9US 64
10US 70
11US 501
12NC 147
13US 64–264
14US 64 Business

See also


  1. ^ "Metropolitan and Micropolitan Statistical Areas Population Totals: 2010–2019". U.S. Census Bureau. Retrieved 2020-03-29.
  2. ^ Nielsen Station Index, Viewers in Profile, Raleigh–Durham (Fayetteville), NC May 2010
  3. ^ Rakich, Ryan Best, Aaron Bycoffe and Nathaniel (2021-08-09). "What Redistricting Looks Like In Every State - North Carolina". FiveThirtyEight. Retrieved 2022-05-23.
  4. ^ "Counties - Research Triangle Regional Partnership". Retrieved 2020-08-24.
  5. ^ "NC Regional Councils Map". NC Association of Regional Councils of Government. Retrieved 2019-06-24.
  6. ^ OMB Bulletin No. 18-04 (PDF) (Report). Office of Management and Budget. September 14, 2018. p. 142. Retrieved 2020-02-06.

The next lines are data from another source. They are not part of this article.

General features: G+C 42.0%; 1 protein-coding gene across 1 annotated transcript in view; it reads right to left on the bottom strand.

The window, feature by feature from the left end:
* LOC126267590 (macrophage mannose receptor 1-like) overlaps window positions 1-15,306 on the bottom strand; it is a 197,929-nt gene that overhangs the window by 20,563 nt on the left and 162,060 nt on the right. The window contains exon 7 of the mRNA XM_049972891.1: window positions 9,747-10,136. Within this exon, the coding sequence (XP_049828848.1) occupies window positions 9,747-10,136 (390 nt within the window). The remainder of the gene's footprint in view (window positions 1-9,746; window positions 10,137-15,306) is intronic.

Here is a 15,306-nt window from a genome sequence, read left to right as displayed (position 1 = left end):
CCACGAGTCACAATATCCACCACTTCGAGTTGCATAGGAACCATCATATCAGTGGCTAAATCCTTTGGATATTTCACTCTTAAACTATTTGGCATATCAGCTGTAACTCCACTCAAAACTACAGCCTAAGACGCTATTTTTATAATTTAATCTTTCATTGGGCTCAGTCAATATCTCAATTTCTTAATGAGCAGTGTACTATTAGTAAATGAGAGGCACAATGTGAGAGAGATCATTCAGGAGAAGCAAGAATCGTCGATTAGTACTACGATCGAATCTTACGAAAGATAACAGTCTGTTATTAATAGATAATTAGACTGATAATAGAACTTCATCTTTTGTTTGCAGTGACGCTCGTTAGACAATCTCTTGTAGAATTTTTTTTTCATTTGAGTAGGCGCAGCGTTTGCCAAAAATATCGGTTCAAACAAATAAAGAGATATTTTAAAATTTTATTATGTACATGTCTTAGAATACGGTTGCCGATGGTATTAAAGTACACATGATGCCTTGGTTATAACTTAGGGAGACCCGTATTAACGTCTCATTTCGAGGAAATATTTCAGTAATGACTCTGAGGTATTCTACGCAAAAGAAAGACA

7. ^ OMB Bulletin No. 18-03 (PDF) (Report). Office of Management and Budget. April 10, 2018. p. 141. Retrieved 2020-02-06.
  8. ^ "County Population Totals and Components of Change: 2010-2020". United States Census Bureau. Retrieved 2021-05-25.
  9. ^ "Raleigh-Durham-Cary, NC CSA". Retrieved June 22, 2022.
  10. ^ "District Facts / Overview".
  11. ^ Snipes, Cameron (June 17, 2009). "Brookings report ranks Raleigh–Cary strongest metro in N.C." Triangle Business Journal. Retrieved 2009-06-23.
  12. ^ "North Carolina Hospitals and Medical Centers". The Agape Center. Retrieved 2008-05-30.
  13. ^ "Regional Transit Needs: Next Steps". TTA Web Site. Retrieved 2007-07-04.
  14. ^ "Nonstop Destinations Raleigh–Durham International Airport". Retrieved 19 October 2017.
  15. ^ FAA Airport Form 5010 for RDU PDF, effective February 1, 2018.
  16. ^ "Raleigh–Durham International Airport".
  17. ^ "Local Television Market Universe Estimates" (PDF).
  18. ^ "Spring 2011 Market Survey Schedule & Population Ranking". Arbitron.
  19. ^ "Raleigh–Durham DMA". Time Warner. Archived from the original on 2011-10-17.